This evolution is reflected in my blog. I moved beyond my Around the World in 80 Dishes challenge to start a series called Beyond Borders. This effort catalogues my efforts to learn more about those who often go unnoticed and whose plight does not make the headlines of mainstream news outlets. I have used my hobby to learn more about peoples such as the Chagossians, Kashmiri, Rohingya, Palestinians, Ojibwe, Tibetans and others. I learned not just about their cuisines, but also their struggles and fight for human rights, justice, and dignity. 

I have to say that I am proud of this growth; and, I plan on continuing these endeavors (as well as the other projects that I have done over the past fourteen years). However, I feel that I need to take another step, another evolution. 

To that end, I have some news:

I am changing the ways I cook and eat. I will be weaving Buddhist principles into my cooking. I plan on becoming more mindful of what I prepare and how I prepare it. This will, in turn, make me more mindful about what I eat. 

The incorporation of Buddhist principles into my cooking is actually a logical step for me. For years, I have been learning (mostly self-taught) and practicing Buddhist meditation. I started studying Theravada Buddhism (which is practiced in southeast Asian countries like Thailand, Laos and Cambodia) but I have migrated toward Mahayana Buddhism (which is practiced in China, South Korea, Vietnam and Japan.) I began learning about Buddhism and meditation to deal with the anxiety and stress from my work. It has worked well to help bring balance in my life. I try to use what I have learned in the way suggested by the Dalai Lama: 

"Do not try to use what you learn from Buddhism to be a Buddhist; use it to be a better whatever-you-already are.

Those words will serve as a guide on this new culinary path. The goal is not to become a Buddhist or even eat like a Buddhist. In other words, I am not going to become a vegetarian, let alone a vegan. Nevertheless, I will incorporate Buddhist principles to evolve my cooking experience. I want to bring a mindfulness to the ingredients, the processes and the final dishes. The end result, if I am successful, will be a diet that will gradually incorporate more vegetables and less meat. A diet that will be better for the environment and, of course, my own health.

My new path begins with a book about Buddhist temple food. The book was written by Wookwan, a Buddhist nun who is the head of the Mahayeon Temple Food Cultural Center. Wookwan provides an excellent description of the relationship between Buddhism, cooking and diet. 

The book is only the starting point. I also plan to build on what I have already been doing with my blog to help me along this path. I am going to use what I have learned about various cuisines and cultures to build a more mindful diet. For example, I can draw upon what I have learned about rice dishes from sub-Saharan Africa (from Senegal to Nigeria) or curry dishes from across Asia (from China to Sri Lanka and from Pakistan to Vietnam). I can used what I have learned about indigenous cuisine and their approach to nature, including my exploration of Native American and Pacific Islander cuisines.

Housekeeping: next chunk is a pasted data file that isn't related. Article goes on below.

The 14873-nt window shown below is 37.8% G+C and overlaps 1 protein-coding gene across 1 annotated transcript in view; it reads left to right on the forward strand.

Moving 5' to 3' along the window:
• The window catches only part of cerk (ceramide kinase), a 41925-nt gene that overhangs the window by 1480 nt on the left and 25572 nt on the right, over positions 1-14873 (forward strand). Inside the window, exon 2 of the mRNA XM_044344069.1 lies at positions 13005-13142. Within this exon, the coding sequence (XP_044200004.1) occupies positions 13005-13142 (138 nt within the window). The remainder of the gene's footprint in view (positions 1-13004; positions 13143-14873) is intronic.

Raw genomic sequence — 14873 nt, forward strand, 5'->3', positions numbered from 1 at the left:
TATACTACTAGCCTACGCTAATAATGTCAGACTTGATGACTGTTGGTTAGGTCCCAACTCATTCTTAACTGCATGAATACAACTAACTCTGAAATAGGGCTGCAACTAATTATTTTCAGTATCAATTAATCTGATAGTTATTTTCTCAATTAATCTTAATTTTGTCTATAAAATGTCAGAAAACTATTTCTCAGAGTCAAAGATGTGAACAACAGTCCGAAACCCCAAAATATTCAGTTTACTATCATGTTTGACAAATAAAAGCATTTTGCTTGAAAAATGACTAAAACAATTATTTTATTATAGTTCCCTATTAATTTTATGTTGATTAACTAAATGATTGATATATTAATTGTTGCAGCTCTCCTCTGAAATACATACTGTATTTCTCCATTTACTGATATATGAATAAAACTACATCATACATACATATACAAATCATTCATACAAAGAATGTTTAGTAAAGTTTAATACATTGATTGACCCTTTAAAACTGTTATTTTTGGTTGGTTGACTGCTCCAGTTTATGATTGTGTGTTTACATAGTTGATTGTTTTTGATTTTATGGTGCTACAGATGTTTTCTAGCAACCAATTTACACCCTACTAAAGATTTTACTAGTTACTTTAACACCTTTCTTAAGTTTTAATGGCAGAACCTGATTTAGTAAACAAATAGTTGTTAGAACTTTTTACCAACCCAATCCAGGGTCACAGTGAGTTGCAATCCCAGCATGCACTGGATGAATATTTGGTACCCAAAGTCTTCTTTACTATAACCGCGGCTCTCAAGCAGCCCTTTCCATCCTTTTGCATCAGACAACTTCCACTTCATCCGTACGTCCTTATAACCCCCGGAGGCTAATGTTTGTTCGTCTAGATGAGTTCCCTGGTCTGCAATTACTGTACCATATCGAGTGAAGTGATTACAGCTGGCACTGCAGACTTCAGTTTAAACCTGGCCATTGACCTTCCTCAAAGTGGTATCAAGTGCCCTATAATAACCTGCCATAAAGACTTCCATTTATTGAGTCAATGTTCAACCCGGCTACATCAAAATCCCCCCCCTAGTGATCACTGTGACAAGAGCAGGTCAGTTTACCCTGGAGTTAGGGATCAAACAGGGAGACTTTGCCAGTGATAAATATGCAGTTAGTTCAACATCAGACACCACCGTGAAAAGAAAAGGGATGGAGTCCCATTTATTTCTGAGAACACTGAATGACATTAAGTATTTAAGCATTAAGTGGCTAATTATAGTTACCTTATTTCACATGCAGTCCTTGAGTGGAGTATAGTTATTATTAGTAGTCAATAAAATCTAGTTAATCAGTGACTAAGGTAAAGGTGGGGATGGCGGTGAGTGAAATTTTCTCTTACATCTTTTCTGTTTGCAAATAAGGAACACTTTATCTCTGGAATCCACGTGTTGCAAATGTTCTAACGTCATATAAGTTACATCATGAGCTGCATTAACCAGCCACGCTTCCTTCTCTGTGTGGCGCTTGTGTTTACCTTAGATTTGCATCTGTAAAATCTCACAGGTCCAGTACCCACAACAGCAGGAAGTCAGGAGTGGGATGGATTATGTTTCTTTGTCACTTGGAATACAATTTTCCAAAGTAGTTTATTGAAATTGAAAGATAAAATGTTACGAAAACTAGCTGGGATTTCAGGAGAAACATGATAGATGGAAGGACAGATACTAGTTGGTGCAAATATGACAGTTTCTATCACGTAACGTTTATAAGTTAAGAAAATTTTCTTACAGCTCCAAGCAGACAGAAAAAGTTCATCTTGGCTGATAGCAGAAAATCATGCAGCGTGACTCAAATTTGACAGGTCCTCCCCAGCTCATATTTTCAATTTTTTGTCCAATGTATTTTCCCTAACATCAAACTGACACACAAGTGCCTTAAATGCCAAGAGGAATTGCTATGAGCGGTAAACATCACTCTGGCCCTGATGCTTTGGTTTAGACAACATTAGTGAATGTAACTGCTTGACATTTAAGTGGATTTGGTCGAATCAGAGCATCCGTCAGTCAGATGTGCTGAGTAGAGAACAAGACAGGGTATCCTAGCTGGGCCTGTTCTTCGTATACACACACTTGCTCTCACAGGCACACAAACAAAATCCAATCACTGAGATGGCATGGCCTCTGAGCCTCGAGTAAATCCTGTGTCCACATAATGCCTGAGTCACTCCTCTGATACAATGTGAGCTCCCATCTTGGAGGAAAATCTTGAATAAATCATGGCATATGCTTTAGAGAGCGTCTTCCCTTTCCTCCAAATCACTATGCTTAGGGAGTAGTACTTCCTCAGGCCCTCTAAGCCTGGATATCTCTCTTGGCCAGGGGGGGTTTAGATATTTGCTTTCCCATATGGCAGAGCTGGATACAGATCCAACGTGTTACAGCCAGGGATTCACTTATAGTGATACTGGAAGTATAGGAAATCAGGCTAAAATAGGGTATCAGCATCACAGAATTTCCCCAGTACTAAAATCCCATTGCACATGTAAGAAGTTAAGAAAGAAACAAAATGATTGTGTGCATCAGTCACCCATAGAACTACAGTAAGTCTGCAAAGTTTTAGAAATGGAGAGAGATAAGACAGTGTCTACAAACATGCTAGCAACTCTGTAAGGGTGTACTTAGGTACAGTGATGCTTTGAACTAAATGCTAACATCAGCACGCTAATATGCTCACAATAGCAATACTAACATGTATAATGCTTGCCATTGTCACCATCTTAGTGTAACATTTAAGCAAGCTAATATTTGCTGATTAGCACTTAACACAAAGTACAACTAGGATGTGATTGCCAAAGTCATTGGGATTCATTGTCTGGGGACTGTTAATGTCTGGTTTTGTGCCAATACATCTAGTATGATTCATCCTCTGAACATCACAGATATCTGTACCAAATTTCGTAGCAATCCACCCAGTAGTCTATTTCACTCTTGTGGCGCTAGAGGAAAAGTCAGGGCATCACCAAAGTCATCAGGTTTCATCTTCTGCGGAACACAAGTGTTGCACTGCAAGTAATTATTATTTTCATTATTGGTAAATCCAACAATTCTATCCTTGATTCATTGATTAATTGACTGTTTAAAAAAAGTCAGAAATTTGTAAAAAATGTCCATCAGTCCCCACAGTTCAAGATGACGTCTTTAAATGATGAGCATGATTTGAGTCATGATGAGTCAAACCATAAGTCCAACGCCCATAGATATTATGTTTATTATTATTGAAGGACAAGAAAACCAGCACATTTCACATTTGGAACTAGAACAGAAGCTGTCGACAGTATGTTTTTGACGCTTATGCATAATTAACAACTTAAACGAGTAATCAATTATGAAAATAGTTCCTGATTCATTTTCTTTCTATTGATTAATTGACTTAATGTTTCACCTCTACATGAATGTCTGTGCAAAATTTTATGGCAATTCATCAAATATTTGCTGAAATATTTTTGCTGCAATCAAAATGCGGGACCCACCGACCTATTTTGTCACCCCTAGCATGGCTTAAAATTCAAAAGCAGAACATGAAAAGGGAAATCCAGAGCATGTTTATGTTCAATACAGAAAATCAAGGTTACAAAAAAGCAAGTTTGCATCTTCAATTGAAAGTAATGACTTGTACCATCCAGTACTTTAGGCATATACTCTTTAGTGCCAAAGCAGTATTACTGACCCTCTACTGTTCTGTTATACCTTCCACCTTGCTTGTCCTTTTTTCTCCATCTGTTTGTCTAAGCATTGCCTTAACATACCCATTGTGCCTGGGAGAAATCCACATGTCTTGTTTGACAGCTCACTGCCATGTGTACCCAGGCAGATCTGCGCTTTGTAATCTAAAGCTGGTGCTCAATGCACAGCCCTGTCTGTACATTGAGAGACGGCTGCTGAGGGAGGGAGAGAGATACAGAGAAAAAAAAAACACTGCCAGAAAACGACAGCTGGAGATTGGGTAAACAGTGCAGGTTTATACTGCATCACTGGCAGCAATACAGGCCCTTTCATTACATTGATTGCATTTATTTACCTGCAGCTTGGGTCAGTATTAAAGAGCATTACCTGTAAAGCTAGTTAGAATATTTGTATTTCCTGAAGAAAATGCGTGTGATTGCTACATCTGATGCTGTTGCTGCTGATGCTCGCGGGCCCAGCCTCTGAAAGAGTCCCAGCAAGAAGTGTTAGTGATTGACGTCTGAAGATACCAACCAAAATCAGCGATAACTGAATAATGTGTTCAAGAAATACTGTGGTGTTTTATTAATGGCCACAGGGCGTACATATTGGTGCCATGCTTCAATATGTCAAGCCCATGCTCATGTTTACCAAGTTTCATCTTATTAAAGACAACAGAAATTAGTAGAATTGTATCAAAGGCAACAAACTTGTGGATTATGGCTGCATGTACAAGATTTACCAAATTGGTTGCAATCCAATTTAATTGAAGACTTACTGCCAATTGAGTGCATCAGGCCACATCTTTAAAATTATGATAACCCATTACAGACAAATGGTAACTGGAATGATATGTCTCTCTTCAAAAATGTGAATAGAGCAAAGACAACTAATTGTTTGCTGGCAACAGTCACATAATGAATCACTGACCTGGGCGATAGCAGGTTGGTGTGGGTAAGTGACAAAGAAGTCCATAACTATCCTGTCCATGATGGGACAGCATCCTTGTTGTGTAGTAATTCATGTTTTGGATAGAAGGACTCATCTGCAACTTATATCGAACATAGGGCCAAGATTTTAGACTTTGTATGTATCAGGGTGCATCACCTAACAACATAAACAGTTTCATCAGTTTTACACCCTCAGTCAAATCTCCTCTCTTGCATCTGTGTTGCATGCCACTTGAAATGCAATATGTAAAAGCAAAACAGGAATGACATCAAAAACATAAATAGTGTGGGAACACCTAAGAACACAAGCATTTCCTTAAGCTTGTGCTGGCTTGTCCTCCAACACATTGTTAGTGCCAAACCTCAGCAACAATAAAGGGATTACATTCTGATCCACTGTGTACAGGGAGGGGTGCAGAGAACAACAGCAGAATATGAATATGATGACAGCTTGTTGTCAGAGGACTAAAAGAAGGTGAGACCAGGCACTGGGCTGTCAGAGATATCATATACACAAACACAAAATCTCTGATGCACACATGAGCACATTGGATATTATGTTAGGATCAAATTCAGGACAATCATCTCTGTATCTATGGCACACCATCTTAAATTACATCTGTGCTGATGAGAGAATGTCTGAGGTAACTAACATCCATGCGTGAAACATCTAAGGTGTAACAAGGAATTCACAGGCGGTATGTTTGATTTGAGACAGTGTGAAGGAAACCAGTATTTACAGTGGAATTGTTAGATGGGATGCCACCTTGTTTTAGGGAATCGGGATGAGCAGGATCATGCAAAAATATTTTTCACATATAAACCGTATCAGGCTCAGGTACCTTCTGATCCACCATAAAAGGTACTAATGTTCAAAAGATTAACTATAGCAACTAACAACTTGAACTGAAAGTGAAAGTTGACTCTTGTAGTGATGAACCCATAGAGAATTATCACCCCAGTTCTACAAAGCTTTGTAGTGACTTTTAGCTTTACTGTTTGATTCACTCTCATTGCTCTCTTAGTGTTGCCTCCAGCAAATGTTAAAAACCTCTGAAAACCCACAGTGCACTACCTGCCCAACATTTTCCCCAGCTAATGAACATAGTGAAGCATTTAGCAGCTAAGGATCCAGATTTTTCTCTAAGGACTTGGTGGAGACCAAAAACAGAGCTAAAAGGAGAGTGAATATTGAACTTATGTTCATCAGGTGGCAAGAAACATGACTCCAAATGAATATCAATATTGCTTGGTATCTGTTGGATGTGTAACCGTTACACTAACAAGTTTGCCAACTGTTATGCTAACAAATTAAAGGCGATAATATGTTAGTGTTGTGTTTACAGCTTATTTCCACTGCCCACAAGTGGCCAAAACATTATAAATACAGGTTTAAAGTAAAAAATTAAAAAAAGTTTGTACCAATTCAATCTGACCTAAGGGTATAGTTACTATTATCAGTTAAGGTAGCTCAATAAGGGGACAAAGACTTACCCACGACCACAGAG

In sum, the goal is to become more mindful about what I cook and what I eat. The process is going to be gradual (so don't be surprised if there still seems to be a lot of posts about meat - I have to clear out a backlog of posts). The reason is simple: dramatic changes rarely last, gradual ones can be built upon over time. I will chronicle my journey on this blog, starting with my blog project, The Mindfulness Foodways.  My hope is that, as with my prior evolutions, this journey will also make its way into my everyday posts. 

Finally, I want to thank everyone who has read my blog, commented, and/or reacted on social media. The input and reactions from family and friends is very important and helpful. I am looking forward to the next 1,000 posts (and, hopefully, it won't take another fourteen years for that to happen). Until next time ...


Wednesday, December 14, 2022

Yakitori Hatsu

This post is the final installment of the three-part, Yakitori-themed Kebab-apalooza. The prior two installments focused upon Yakitori Negima (chicken thigh kebabs) and Yakitori Sunagimo (chicken gizzard kebabs). Now, I take an additional step into the world of chicken offal with Yakitori Hatsu. Skewers of chicken hearts.

I am no stranger to preparing heart. To date, I have prepared Grilled Beef Heart with a Herbed Vinaigrette, Cuore di Agnello al Chianti (Lamb Heart Braised in Chianti), and Khalyat Alkadba Wal Galoob (Fried Heart and Liver). (That last one was the Around the World in 80 Dishes challenge to prepare a main course from Libya.)

Some say that the Yakitori Hatsu is as popular as Yakitori Negima. And, as with the latter type of skewers, Yakitori Hatsu is prepared with, as well as served with, a tare. That is a sauce made with soy sauce, mirin and sake. The tare provides a slightly sweet, yet salty complement to the earthy, mineral flavors of the chicken hearts. 

One practical note: I purchased a two pound package of chicken hearts from a local Korean grocery store. (It was the smallest package I could find.) Given the number of hearts that came in the package, I decided to thread the hearts horizontally onto the skewers, which increased the number of hearts that I could have on each kebab. I think the more traditional way of doing it would be to thread the hearts vertically. 

In the end, this recipe represents a strong finish for this three-part series, which was the first to focus upon the kebabs of one particular cuisine (as opposed to three separate kebabs from three different cuisines). This little journey has gotten me thinking about what other cuisines. Perhaps that will be the subject of the next Kebab-apalooza.